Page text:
What’s up with Eternal Atake?

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I literally wrote about Eternal Atake as if it was imminent last year. The album has had numerous false starts since Uzi announced it in the summer of 2018. But after the release of “Futsal Shuffle,” (and some interesting Instagram activity) it seems like the album could finally be coming this year after what seems like an eternal wait. Uzi recently tweeted that Tyler The Creator gave him some advice on the album’s production. Who knows how much that delays the drop. But we’ll be here, waiting.

Will more artists work to revamp the fan-artist dynamic?

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Earlier this week, DaBaby set his fans straight on the fallacy of social media. Before that, Noname discussed her discomfort with performing for white audiences, and Summer Walker let fans know that her anxiety means that she simply can’t interact with them at their whim. It’s long been time for artists to continue poking holes in the unhealthy relationship between artists and entitled fans.

It would be great to see more “underground” artists collectively cultivate an ecosystem that works for them. What does that look like? More artists should bypass major labels (and their demands) to be as direct to consumer as possible, be selective (and creative) when it comes to venues to perform in, and refuse to work with outlets that can’t frame them or their art correctly.

Is the new Black Star album really coming this year?

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Last November, rapper and People’s Party host Talib Kweli said that the Black Star album is done and that he listens to it “all the time.” Hopefully it’ll be “time” for us to get a listen this year. 40+ rappers are the norm nowadays, which means that there’s space for Black Star to follow Little Brother and A Tribe Called Quest’s leads with a “comeback” album that makes us fall in love with them all over again.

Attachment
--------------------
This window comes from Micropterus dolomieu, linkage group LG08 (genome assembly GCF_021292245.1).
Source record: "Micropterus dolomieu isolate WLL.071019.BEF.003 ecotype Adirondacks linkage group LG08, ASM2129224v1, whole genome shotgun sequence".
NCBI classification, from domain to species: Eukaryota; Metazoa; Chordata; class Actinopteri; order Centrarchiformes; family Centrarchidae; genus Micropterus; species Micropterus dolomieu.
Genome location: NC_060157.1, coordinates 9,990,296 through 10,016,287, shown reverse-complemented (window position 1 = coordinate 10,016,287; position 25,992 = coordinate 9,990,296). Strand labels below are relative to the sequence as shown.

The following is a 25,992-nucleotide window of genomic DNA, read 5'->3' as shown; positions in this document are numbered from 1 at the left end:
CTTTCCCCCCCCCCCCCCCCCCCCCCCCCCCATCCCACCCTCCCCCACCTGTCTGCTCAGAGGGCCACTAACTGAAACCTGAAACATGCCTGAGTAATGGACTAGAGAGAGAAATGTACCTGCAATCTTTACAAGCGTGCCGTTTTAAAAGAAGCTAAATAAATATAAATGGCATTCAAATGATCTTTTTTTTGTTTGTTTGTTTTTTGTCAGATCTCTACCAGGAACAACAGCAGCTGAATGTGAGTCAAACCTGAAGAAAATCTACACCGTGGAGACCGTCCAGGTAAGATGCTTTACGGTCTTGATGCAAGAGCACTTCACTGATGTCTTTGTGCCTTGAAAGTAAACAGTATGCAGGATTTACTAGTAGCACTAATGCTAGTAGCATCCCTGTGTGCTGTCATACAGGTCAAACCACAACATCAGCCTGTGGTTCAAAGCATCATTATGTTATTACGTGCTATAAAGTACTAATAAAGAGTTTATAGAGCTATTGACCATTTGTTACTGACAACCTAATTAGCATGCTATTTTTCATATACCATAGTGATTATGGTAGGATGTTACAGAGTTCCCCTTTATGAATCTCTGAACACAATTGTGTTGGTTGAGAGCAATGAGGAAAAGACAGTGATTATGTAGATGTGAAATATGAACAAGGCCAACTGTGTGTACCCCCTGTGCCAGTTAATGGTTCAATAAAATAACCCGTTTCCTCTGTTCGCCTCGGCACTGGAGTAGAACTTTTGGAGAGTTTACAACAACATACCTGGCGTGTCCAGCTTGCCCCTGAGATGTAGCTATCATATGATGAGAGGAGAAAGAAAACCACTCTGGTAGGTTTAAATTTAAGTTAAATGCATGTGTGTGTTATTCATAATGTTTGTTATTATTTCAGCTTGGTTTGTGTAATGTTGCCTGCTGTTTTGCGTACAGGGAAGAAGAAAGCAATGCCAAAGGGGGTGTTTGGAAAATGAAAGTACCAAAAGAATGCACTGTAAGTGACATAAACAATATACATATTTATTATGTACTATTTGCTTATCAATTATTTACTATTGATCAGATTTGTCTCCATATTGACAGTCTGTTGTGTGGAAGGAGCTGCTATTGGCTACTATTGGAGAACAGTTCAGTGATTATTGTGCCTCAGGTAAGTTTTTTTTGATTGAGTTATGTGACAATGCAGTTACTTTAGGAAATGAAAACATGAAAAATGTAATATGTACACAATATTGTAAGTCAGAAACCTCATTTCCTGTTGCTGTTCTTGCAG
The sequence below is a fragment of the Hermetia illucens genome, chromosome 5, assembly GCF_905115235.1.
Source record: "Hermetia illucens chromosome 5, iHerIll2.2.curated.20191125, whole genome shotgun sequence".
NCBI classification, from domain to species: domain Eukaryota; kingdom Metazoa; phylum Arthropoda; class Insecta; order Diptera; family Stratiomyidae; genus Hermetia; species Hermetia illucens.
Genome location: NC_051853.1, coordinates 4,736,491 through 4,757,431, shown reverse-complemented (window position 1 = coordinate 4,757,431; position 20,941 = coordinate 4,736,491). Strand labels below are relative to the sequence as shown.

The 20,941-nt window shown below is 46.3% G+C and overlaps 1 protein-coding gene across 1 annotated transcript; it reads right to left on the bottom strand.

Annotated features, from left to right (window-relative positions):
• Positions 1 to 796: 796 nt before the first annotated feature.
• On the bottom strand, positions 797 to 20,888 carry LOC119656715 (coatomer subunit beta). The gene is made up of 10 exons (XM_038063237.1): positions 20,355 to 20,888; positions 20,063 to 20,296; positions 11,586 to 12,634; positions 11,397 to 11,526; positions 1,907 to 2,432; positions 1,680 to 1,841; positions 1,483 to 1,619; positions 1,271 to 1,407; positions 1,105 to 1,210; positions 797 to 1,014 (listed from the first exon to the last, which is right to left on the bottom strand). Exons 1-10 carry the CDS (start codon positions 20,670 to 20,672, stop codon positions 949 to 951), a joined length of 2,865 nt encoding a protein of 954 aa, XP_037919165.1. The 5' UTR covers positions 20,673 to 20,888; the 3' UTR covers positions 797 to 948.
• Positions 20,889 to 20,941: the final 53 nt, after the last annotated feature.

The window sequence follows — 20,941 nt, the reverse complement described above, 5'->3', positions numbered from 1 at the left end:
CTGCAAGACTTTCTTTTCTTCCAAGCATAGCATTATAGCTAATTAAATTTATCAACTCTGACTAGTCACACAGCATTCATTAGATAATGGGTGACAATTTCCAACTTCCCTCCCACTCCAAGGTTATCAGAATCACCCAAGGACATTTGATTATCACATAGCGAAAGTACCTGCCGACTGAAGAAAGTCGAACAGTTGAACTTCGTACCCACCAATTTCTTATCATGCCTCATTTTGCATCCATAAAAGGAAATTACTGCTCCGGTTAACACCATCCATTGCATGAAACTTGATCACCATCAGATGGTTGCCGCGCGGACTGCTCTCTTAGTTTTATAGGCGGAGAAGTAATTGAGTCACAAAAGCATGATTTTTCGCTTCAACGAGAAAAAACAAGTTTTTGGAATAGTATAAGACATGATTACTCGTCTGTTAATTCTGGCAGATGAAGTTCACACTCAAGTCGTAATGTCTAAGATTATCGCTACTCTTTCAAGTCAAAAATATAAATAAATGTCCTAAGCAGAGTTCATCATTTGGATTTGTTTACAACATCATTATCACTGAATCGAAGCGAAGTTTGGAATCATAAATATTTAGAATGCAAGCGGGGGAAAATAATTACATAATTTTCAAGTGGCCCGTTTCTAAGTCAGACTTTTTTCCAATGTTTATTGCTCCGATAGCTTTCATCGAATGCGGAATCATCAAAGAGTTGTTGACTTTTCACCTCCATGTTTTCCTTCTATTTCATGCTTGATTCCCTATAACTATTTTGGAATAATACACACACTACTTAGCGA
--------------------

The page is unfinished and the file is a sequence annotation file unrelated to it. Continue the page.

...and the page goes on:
What’s going to happen with 6ix9ine?

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It appears that 6ix9ine has intentions to continue his music career after being released from a two-year federal prison sentence this upcoming August. Last October he reportedly re-signed with 10K projects for a $10 million, two-album deal — and the label will want a return on their investment.

As a genre derived from the streets, hip-hop collectively loathes so-called snitches. 6ix9ine is the most infamous snitch in recent memory. He told the FBI that Kintea “Kooda B” McKenzie shot at Chief Keef on his orders, and Kooda will likely be doing prison time behind that charge. What reputable rapper is going to actually collaborate with him? Which producers are going to send him beats? Will venues feel safe booking him without the kind of security that he may not be able to afford with a lower profile?

There are a lot of questions surrounding the 23-year-old, and he’s sure to seize the media cycle and let us know everything in August.

Will Drake and Kendrick cross paths in 2020?

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This question is last because it’s completely baseless speculation, but it’s important. Kendrick, Drake, and J. Cole were widely regarded as mainstream rap’s 3 kings of the 2010s. Cole and Drake are cool, as are Kendrick and Cole. Where are Drake and Kendrick in 2020? After making music and touring together in the early 2010s, they fell out when Kendrick called out Drake (among many others) on 2013’s “Control.” Drake allegedly fired shots at Kendrick in a canned ESPN interview, but their tension never escalated in the way that Drake’s other beefs have.

Drake favorably referenced Kendrick on 2016’s “For Free,” which is something. But maybe it’s time for a formal move to show that there are no hard feelings. If Drake can reacquaint with Meek Mill after the Philly artist accused him of having ghostwriters, it seems like Drake could let the “Control” issue go.

With both artists likely dropping new albums this year — and Drake perhaps wanting to sweep the Pusha T debacle under the rug once and for all — it would be nice to see them on a song or stage together for old times’ sake.

Some artists covered here are Warner Music artists. Uproxx is an independent subsidiary of Warner Music Group.